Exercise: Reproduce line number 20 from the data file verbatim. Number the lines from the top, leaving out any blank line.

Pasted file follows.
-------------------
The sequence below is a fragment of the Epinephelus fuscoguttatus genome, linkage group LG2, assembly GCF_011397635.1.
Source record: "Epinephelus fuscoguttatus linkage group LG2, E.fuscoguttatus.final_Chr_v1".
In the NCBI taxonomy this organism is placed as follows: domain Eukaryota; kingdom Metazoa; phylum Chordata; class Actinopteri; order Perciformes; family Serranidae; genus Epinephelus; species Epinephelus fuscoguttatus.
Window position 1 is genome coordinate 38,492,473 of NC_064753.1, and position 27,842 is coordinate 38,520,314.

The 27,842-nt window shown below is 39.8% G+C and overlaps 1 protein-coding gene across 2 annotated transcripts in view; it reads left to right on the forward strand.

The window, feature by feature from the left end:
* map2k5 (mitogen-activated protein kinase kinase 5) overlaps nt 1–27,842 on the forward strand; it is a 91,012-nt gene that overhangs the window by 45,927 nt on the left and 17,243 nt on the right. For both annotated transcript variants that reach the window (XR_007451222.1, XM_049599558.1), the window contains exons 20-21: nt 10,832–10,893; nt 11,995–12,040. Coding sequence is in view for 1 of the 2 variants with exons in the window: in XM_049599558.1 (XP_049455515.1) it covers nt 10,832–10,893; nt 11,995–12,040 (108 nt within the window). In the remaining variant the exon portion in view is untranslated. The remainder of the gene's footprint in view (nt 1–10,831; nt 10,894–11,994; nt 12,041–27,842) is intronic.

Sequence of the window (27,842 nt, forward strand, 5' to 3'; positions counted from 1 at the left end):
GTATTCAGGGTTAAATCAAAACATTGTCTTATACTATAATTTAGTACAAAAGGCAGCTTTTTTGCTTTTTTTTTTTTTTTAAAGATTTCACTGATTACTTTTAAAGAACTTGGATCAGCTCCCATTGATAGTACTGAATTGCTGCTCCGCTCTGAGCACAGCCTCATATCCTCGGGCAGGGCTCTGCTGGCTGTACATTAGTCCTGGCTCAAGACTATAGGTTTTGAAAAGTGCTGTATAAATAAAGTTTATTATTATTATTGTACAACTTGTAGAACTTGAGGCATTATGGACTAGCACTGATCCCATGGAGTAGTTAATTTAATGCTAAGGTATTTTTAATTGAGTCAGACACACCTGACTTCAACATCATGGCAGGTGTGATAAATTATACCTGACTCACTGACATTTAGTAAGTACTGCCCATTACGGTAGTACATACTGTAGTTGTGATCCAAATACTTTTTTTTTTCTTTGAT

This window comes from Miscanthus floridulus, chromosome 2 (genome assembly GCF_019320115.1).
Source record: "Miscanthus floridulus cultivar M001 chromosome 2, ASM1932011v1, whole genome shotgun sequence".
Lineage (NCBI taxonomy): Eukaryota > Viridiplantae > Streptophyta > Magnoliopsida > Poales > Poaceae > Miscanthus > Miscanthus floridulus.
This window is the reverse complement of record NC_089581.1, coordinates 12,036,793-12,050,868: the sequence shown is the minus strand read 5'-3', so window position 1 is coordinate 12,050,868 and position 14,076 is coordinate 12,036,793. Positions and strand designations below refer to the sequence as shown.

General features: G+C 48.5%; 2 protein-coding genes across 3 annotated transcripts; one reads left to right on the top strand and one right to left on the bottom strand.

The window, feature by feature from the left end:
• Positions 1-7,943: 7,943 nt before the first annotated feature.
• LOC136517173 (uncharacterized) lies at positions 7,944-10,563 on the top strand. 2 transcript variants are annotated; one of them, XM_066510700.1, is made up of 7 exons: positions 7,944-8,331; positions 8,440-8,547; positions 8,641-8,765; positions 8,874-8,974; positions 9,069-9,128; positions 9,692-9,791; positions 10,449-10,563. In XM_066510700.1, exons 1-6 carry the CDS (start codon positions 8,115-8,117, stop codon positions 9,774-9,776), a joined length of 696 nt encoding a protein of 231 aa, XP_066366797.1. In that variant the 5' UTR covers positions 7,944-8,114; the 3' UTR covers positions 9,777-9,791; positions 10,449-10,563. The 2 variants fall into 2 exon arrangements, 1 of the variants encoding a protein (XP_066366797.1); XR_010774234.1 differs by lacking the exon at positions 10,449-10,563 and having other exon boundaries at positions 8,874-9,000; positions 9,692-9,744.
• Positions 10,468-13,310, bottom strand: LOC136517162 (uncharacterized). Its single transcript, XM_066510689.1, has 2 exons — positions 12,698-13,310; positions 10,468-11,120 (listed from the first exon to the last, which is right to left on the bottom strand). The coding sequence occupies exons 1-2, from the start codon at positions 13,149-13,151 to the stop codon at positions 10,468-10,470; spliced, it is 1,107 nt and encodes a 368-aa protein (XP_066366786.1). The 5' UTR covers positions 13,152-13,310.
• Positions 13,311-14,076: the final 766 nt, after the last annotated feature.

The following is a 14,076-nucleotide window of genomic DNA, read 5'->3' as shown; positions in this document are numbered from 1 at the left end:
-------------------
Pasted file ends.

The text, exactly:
The following is a 14,076-nucleotide window of genomic DNA, read 5'->3' as shown; positions in this document are numbered from 1 at the left end: